A New York coalition of assisted living associations and adult care facilities are seeking a one-time $75 million “essential funding” allocation from the state. Funds will be used to help frontline providers recover from “severe financial hardships” incurred during the pandemic. 

Argentum NY, LeadingAge NY, the Empire State Association of Assisted Living (ESAAL) and the New York State Center for Assisted Living (NYSCAL) sent letters to Gov. Andrew Cuomo and state lawmakers requesting the allocation in the state’s next fiscal year budget, which carries an April 1 deadline.

The coalition said the ask will offset only a fraction of the $844 million in pandemic-related expenses and lost revenues reported by its members. PPE, infection prevention and control supplies, hero pay, staffing and testing costs, coupled with “long-term, compounding and unsustainable loss of revenue” from record-low occupancy rates created the shortfall.

LeadingAge NY President James. W. Clyne Jr. said the “enormous, unbudgeted costs are unsustainable.”

“They need financial relief to be able to continue to serve New York’s seniors in the future,” Clyne said. 

They suggested the funding could come from the $23 billion-plus New York is due to receive from the federal American Rescue Plan Act. 

“Operators of adult care facilities and assisted living residences across New York State rose to and met the challenges of the COVID-19 pandemic in order to continue to provide independent, safe and secure living for frail elderly New Yorkers,” said ESAAL Executive Director Lisa Newcomb. “The dramatic increase in the cost of providing personal protective equipment for staff, meeting state mandated testing requirements, and ensuring a safe and healthy environment for our residents over the last year is threatening the ability of many providers to remain operational without state assistance.”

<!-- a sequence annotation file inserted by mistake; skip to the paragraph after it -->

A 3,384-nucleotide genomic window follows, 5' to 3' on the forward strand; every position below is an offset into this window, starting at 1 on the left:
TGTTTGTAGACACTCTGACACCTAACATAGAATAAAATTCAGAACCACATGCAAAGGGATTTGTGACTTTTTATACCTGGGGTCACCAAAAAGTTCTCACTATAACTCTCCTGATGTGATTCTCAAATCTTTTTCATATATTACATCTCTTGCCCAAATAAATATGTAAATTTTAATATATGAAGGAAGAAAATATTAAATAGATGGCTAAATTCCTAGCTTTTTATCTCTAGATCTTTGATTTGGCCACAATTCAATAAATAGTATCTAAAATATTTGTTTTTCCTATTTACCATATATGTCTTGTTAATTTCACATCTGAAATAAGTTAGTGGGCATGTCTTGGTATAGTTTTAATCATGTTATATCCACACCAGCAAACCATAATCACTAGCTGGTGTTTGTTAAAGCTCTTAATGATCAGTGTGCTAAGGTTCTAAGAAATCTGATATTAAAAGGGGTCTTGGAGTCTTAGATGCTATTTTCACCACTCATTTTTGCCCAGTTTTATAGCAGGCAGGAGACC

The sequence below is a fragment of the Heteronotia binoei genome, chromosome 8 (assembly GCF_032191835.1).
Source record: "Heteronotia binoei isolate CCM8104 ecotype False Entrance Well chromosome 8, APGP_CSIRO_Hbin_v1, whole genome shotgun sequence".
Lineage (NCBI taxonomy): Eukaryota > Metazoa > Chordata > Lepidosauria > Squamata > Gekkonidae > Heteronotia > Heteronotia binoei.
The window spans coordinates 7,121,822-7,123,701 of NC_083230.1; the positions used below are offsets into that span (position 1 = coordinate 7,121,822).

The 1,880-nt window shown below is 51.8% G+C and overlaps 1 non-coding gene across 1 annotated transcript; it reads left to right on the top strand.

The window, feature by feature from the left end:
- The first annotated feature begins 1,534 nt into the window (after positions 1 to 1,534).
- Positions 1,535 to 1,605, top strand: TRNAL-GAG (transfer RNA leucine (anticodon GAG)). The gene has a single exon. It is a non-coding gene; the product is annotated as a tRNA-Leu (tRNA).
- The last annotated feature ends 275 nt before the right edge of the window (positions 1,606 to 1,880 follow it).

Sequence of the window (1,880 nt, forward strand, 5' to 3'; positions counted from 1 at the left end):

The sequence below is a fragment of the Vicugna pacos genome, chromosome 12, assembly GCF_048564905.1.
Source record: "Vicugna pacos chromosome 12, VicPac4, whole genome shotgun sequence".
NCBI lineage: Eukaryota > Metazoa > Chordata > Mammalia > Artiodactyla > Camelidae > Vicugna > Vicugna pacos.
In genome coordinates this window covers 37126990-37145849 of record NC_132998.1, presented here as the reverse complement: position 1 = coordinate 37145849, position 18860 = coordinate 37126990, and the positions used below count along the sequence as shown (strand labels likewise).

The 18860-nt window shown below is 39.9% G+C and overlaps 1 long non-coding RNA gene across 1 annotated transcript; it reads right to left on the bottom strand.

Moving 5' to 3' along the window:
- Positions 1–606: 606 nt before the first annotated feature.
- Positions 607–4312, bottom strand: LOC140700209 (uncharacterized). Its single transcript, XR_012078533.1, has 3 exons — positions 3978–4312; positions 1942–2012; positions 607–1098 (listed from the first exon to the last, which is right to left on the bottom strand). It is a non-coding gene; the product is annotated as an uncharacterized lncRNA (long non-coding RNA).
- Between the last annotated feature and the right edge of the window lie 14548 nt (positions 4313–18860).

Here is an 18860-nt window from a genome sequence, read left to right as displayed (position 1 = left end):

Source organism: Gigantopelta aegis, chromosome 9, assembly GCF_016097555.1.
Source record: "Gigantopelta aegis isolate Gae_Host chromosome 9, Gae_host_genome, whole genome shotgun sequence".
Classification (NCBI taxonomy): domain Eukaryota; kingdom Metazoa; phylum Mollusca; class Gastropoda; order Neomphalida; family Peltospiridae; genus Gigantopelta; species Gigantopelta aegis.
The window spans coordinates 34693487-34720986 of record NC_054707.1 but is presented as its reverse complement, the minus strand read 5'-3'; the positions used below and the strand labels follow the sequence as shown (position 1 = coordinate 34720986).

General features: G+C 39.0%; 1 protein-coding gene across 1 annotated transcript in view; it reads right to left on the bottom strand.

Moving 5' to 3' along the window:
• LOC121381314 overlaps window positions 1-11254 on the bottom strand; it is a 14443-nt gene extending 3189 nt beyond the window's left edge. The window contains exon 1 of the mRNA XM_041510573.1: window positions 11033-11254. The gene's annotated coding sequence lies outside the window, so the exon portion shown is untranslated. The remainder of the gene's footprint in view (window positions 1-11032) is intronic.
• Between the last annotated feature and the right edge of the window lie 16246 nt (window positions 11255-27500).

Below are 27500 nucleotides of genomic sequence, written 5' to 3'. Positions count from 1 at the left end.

The coalition noted that about 56% of adult care facilities and assisted living providers are experiencing operating losses, with many facing the prospect of closure without relief.

“If we do not see financial support from New York State in this upcoming budget, some of these facilities would begin to close, causing a rupture in the continuum of healthcare across the state,” said NYSCAL Executive Director Kim Laviolette. She added that a reduced number of assisted living facilities would push older adults into more expensive, state-funded care, such as skilled nursing facilities.

In its letters, the coalition said assisted living providers and adult care facilities have received no state assistance and little federal aid to offset their “extraordinary expenses.” These groups were allocated $1 billion nationwide under the federal Coronavirus Aid, Relief, and Economic Security (CARES) Act Provider Relief Fund — compared to $12.5 billion allotted to skilled nursing — with a “very small fraction” of those dollars going to New York operators.

“It is important to recognize the integral role senior living plays in the lives of our residents and their families, and as a community-based option to preserve for future generations,” the letters read. 

Together, the coalition serves more than 45,000 elderly New York residents and employs tens of thousands of workers.